Connecticut, Massachusetts Removing Stage II Vapor Recovery

Systems "no longer needed"; impose "unnecessary costs" on gas stations

PACIFIC, Mo. -- Gasoline dispensing facilities (GDF) in Connecticut and Massachusetts can now join the growing number of gas stations around the country permitted to decommission Stage II vapor recovery equipment, according to petroleum-dispensing company Husky Corp., Pacific, Mo.

The U.S. Environmental Protection Agency (EPA) allows states to phase out Stage II systems, intended to capture gasoline fumes at the nozzle, after it ruled last year Stage II is no longer cost effective at cutting air pollution.

A bill signed into law June 18, 2013, by Connecticut Governor Dannel Malloy allows GDF in the state to properly decommission Stage II systems beginning immediately. All GDF must take Stage II out of service on or before July 1, 2015.

A legislative committee report said Stage II is no longer needed and imposes unnecessary costs on GDF, estimating that decommissioning would save Connecticut gas stations more than $6.6 million dollars a year in maintenance costs.

Beginning July 1, 2013, the Massachusetts Department of Environmental Protection (DEP) will allow the approximately 3,200 GDF in the state to properly decommission Stage II systems. When final regulations are in effect, gas stations will have at least two years to complete the decommissioning process.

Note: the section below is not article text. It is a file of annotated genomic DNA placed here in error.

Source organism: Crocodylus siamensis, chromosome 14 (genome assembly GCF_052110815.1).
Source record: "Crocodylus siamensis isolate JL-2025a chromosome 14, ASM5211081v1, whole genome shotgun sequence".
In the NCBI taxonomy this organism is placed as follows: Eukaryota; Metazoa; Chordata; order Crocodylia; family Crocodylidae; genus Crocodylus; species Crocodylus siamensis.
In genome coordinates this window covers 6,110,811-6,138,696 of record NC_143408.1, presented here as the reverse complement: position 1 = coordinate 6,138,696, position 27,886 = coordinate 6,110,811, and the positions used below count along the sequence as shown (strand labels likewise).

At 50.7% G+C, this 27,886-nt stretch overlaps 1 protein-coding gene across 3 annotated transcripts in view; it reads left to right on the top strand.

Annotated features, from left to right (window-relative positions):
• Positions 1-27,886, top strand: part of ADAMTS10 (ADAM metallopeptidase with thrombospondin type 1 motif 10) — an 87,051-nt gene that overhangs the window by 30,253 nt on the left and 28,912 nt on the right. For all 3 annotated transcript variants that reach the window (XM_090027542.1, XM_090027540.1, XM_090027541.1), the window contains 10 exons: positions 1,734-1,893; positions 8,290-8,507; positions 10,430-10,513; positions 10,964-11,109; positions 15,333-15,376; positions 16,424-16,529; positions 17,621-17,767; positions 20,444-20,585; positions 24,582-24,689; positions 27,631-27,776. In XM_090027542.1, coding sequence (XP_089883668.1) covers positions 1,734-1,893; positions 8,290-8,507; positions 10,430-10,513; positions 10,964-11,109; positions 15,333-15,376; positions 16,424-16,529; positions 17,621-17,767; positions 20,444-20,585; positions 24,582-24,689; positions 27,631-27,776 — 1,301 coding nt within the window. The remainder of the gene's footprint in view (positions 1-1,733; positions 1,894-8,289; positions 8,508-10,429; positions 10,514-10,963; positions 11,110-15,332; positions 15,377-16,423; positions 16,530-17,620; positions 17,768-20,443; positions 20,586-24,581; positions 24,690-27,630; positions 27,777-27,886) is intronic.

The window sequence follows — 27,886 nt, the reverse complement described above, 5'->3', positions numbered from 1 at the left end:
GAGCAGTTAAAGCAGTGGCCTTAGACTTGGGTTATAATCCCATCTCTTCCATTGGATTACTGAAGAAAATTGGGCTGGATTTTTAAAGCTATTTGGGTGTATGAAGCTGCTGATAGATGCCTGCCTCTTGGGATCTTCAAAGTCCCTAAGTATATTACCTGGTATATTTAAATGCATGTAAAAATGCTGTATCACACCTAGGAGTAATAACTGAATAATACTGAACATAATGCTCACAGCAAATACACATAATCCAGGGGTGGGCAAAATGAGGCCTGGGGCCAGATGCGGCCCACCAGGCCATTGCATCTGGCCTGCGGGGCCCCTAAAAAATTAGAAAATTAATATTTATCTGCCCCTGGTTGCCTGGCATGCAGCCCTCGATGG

The EPA ruled in 2012 that most vehicles are now equipped with Onboard Refueling Vapor Recovery (ORVR) systems. Authorities in Connecticut point out that the most widely used Stage II system, called Vacuum Assist, is incompatible with ORVR-equipped vehicles and that refueling at vacuum assist fuel pumps can actually cause an increase in emissions.

In addition, Massachusetts DEP officials have proposed Stage II regulatory revisions that all GDF must install a California Air Resources Board Enhanced Vapor Recovery (CARB EVR) Stage I Pressure Vacuum Vent Valve and CARB Stage I EVR rotatable product and vapor adaptors. Husky offers the Model 5885 Pressure/Vacuum Vent to fuel marketers seeking the best product to address this requirement.

The EPA estimates the 30,600 GDF outside the state of California would save $91 million by decommissioning Stage II equipment. Fuel marketers are advised to check with the proper agency in their region to learn about the status of the Stage II vapor recovery program.